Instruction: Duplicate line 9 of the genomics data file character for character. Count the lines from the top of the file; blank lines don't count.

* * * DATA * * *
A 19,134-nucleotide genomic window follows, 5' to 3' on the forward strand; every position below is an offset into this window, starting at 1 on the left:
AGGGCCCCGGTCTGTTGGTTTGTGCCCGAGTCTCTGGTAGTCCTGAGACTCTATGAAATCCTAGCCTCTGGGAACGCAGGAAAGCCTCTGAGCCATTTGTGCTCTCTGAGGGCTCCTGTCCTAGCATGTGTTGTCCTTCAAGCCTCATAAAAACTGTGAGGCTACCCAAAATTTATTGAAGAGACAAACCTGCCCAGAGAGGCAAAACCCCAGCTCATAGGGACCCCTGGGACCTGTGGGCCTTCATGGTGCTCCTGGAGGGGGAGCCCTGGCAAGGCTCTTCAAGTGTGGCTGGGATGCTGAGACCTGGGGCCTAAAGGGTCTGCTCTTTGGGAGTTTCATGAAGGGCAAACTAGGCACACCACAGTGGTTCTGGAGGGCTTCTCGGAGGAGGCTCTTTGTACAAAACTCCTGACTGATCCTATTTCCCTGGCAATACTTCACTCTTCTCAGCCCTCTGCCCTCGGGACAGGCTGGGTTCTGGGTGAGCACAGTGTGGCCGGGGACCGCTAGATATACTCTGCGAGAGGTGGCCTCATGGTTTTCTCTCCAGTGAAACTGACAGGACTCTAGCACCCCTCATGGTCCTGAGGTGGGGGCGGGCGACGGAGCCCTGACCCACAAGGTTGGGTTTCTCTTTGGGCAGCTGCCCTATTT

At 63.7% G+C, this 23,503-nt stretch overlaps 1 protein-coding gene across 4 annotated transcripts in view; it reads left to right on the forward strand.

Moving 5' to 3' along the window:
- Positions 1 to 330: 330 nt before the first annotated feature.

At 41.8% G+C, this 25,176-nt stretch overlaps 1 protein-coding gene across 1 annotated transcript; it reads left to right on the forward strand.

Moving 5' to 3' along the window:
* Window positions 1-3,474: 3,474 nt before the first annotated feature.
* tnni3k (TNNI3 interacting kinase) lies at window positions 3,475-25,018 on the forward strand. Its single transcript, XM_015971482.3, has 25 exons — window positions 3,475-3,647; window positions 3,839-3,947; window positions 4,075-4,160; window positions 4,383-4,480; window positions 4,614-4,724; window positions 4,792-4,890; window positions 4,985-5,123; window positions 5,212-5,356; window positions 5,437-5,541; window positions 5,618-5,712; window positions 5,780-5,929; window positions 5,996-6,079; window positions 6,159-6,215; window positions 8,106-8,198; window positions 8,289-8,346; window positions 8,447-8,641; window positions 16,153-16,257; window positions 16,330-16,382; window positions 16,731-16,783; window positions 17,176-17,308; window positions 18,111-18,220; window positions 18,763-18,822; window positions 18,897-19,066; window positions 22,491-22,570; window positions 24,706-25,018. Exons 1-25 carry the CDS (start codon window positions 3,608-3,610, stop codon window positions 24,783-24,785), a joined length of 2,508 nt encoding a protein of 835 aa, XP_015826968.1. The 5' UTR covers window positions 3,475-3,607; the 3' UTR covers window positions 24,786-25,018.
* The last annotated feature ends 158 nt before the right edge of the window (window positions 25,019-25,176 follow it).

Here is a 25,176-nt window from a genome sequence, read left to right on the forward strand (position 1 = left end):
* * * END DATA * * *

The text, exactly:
* tnni3k (TNNI3 interacting kinase) lies at window positions 3,475-25,018 on the forward strand. Its single transcript, XM_015971482.3, has 25 exons — window positions 3,475-3,647; window positions 3,839-3,947; window positions 4,075-4,160; window positions 4,383-4,480; window positions 4,614-4,724; window positions 4,792-4,890; window positions 4,985-5,123; window positions 5,212-5,356; window positions 5,437-5,541; window positions 5,618-5,712; window positions 5,780-5,929; window positions 5,996-6,079; window positions 6,159-6,215; window positions 8,106-8,198; window positions 8,289-8,346; window positions 8,447-8,641; window positions 16,153-16,257; window positions 16,330-16,382; window positions 16,731-16,783; window positions 17,176-17,308; window positions 18,111-18,220; window positions 18,763-18,822; window positions 18,897-19,066; window positions 22,491-22,570; window positions 24,706-25,018. Exons 1-25 carry the CDS (start codon window positions 3,608-3,610, stop codon window positions 24,783-24,785), a joined length of 2,508 nt encoding a protein of 835 aa, XP_015826968.1. The 5' UTR covers window positions 3,475-3,607; the 3' UTR covers window positions 24,786-25,018.